It might be small in size, but the human eye is a powerful organ. In fact, it can process about 36,000 pieces of information every hour. Each component plays a specific role, yet works together with the other parts of the eye.
One part of the eye, the cornea, has an especially important job. It provides up to 75% of the eye’s focusing power! It’s the cornea that determines how light rays are directed to your lens, and then the lens further focuses that light onto your retina. The light receptors on your retina turn that light into an image for your brain to see. It’s quite a system!
The cornea also provides protection to the rest of the eye and plays a critical role in visual clarity. Let’s look closer at this mighty tissue.
What is the cornea?
The cornea is the clear, dome-shaped part of the front of the eyeball. It works like a magnifying glass. It controls and focuses the light that enters it. As the outermost layer of the eye, the cornea has another job as well. It helps to protect the rest of the eye from dust and germs and other harmful particles.
Its five layers are made up of cells and proteins. Unlike other tissues in the body, the cornea is unique in that it contains no blood vessels to nourish it. This is because it needs to remain transparent for light to enter. So, the cornea receives its nourishment from tears and aqueous humor, a fluid produced by the eye.
What does the cornea do?
When light enters the eye, the cornea refracts, or bends, the light as it enters the eye. That light passes freely through the pupil, the opening in the center of the iris, the colored part of the eye. Once light passes through the pupil, it reaches the lens of the eye, a clear flexible structure that works a bit like the lens of a camera, shortening and lengthening light rays to focus them on the retina to form an image. The cornea provides most of the focusing power of the eye and the lens provides the rest. Together, they help determine how well we see.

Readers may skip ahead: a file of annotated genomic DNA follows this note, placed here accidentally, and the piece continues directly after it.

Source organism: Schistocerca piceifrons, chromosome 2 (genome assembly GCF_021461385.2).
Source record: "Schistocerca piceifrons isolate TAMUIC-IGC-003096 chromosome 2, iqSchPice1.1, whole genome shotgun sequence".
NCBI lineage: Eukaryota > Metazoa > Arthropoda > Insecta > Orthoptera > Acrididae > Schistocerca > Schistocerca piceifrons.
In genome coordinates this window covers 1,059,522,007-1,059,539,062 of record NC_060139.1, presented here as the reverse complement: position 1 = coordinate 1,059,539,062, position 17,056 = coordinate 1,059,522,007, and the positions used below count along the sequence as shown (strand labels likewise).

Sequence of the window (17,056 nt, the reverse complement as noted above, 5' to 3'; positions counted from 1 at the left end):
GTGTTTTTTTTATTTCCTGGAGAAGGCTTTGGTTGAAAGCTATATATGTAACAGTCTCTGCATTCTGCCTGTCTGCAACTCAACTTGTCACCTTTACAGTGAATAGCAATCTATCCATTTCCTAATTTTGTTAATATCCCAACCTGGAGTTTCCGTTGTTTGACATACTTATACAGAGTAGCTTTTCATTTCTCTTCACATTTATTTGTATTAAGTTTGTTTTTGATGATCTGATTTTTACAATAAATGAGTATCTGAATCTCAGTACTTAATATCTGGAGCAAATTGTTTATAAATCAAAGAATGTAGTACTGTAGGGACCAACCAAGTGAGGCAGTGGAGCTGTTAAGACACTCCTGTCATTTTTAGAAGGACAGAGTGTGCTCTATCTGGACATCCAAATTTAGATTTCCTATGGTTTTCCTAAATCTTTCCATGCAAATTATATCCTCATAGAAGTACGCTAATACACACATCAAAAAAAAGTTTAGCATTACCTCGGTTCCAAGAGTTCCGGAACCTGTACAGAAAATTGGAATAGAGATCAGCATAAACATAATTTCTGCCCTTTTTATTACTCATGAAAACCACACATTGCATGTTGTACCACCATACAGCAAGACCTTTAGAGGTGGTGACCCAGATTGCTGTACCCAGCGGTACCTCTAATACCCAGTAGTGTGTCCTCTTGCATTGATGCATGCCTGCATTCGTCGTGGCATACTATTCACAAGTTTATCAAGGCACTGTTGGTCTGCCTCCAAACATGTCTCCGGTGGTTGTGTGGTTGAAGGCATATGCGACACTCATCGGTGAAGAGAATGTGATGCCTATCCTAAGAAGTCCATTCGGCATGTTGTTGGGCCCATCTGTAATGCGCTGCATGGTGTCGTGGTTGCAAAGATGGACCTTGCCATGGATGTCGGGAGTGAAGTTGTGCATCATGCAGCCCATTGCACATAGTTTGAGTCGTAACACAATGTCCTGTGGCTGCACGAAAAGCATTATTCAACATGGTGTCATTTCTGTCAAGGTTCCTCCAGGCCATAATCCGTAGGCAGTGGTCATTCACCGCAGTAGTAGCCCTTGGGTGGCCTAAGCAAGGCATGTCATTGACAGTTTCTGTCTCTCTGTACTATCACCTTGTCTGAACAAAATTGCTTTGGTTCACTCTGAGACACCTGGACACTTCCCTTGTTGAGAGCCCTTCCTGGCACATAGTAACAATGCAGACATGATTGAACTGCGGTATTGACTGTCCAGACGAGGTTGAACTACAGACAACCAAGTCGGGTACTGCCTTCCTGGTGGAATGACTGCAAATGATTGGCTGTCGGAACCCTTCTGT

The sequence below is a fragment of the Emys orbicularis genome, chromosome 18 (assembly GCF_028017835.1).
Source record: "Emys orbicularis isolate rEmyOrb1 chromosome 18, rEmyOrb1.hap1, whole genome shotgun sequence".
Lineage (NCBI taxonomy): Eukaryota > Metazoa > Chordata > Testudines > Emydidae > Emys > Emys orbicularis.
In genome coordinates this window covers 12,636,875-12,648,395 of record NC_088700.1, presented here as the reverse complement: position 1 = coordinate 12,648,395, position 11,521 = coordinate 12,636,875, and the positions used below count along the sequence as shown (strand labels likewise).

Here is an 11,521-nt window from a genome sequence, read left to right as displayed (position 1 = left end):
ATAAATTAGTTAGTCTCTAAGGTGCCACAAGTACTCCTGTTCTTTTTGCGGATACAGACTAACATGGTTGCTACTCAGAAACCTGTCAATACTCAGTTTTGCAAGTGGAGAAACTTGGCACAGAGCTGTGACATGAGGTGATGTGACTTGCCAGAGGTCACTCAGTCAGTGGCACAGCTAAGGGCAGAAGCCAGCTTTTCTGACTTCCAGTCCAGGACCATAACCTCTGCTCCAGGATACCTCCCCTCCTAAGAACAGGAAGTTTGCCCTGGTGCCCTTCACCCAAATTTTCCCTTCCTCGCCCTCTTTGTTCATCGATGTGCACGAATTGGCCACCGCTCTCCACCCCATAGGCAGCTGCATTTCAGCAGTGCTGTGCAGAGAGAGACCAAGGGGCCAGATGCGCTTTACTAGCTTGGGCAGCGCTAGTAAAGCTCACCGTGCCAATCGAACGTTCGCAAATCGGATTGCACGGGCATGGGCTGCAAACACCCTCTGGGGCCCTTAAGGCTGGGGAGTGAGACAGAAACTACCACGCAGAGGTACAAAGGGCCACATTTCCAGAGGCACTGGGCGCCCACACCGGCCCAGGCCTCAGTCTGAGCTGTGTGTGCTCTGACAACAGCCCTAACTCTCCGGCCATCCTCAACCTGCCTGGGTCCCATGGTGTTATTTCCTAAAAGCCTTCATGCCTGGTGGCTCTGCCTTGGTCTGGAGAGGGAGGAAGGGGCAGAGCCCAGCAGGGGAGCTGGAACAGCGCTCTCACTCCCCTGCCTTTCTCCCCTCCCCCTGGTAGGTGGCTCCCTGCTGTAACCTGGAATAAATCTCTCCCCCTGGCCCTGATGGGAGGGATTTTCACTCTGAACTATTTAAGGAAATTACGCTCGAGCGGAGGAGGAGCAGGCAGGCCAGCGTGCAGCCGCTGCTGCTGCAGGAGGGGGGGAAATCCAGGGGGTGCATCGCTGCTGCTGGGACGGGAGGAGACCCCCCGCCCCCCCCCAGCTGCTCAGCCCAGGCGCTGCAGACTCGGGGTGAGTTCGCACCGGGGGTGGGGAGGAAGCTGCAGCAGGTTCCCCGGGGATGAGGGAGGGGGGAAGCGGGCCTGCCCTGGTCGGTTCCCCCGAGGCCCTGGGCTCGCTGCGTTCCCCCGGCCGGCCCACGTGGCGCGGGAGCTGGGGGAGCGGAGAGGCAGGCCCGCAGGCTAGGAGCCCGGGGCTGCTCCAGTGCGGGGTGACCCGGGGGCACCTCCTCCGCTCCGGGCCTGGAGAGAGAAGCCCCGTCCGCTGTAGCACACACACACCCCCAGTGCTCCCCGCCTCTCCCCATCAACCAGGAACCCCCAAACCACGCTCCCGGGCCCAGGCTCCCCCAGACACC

How does the shape of the cornea affect vision?
The ideal cornea shape is like a dome and symmetrical on all sides. But what happens when it slopes more in one area than another? When the shape of cornea is not symmetrical, light rays enter the eye at different angles. Then, when that light enters the lens at different angles, it is not properly focused onto the retina, which can result in a blurry or distorted image.
A curvature of the cornea that is non-symmetrical may be caused by a previous surgery performed on the cornea (such as LASIK or radial keratotomy), an underlying condition (such as keratoconus), or from trauma to the eye. This can be described as a “complex cornea.” Having a complex cornea is more common than you might think.
For those with cataracts, the selection of an intraocular lens, the artificial lens that replaces the eye’s cloudy natural lens, depends on many factors. One factor a doctor will evaluate is the shape of the cornea and how its complexity may affect the outcome of surgery.
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